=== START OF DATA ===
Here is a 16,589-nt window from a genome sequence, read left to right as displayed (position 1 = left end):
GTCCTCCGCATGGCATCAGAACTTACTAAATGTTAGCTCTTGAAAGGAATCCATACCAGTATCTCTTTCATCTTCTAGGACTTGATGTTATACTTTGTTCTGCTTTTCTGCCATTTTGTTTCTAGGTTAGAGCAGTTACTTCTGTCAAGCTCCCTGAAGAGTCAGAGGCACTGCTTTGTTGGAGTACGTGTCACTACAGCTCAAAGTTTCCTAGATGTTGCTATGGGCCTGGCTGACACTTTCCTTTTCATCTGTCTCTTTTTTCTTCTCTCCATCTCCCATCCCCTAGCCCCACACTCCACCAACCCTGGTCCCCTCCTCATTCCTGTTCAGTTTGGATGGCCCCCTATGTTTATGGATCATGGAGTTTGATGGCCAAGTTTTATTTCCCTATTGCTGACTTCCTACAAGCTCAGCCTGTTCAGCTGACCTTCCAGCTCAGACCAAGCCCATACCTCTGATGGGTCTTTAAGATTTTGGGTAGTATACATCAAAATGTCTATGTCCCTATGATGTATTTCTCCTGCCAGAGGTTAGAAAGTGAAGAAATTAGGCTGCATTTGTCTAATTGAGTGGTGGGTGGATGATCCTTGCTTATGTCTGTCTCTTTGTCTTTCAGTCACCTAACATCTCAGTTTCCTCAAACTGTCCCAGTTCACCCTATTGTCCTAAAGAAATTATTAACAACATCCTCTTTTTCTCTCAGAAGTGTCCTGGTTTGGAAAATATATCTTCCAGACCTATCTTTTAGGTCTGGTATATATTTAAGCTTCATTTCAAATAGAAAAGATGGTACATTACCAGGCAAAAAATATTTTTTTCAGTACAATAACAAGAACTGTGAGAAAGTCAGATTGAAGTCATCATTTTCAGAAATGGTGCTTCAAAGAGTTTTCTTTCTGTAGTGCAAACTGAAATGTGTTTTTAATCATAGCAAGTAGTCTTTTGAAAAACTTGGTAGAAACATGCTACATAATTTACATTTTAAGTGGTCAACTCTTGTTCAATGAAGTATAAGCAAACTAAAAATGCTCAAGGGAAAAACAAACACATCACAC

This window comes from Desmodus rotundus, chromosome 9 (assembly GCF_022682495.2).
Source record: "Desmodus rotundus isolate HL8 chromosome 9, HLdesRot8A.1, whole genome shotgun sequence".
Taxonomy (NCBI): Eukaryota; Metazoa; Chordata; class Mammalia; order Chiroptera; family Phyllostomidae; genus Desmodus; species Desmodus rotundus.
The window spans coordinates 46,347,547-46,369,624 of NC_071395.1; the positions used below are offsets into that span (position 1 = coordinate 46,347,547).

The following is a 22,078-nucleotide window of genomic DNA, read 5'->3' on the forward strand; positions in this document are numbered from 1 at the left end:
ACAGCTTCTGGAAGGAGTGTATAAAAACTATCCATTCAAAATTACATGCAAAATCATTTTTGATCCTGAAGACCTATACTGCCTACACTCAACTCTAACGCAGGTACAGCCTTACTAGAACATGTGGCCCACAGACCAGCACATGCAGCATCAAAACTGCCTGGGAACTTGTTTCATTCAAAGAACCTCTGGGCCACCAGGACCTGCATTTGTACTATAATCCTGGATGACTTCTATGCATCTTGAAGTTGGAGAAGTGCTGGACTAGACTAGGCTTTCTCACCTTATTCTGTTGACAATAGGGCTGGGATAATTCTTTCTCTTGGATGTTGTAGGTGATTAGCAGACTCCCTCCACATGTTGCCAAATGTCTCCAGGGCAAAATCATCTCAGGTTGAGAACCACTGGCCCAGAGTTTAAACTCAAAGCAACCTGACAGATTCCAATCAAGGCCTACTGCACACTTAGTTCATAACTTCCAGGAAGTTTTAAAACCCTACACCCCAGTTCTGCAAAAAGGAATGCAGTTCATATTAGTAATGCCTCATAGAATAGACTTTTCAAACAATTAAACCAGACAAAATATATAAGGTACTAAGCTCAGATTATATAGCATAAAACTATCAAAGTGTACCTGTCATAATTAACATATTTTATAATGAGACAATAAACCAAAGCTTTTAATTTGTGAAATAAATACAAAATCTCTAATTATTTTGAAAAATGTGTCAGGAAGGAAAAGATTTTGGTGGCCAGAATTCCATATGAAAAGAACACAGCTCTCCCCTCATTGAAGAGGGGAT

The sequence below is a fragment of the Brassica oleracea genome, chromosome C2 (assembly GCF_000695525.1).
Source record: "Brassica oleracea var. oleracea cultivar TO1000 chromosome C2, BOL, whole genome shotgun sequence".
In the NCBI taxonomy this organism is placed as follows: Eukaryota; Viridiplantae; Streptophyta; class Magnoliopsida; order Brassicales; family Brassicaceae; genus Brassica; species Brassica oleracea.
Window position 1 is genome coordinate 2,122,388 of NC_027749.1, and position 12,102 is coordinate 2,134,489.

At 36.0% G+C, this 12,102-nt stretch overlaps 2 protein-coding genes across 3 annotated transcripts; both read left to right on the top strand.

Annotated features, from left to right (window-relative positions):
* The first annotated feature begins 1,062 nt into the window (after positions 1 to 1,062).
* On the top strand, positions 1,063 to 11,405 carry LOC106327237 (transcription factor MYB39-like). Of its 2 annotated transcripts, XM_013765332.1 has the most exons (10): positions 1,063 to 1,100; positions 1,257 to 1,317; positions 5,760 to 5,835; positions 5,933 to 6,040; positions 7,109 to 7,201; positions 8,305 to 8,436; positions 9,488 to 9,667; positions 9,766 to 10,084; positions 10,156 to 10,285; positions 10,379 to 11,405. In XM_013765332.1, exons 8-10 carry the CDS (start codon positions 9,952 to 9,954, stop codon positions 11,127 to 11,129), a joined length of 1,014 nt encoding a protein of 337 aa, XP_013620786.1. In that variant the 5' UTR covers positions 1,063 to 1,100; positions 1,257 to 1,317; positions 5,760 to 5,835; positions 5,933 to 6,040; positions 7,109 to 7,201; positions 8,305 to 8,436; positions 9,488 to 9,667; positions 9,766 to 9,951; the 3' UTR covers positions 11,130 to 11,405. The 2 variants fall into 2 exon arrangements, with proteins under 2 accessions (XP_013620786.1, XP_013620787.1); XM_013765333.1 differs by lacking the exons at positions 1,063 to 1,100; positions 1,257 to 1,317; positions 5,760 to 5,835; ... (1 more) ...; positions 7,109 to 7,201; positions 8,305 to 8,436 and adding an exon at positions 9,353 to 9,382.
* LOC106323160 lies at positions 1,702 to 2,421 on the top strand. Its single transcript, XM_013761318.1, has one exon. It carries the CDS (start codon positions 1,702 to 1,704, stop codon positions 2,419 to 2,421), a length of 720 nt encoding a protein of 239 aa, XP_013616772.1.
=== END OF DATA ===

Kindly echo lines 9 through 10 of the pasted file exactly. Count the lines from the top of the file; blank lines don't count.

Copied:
The sequence below is a fragment of the Brassica oleracea genome, chromosome C2 (assembly GCF_000695525.1).
Source record: "Brassica oleracea var. oleracea cultivar TO1000 chromosome C2, BOL, whole genome shotgun sequence".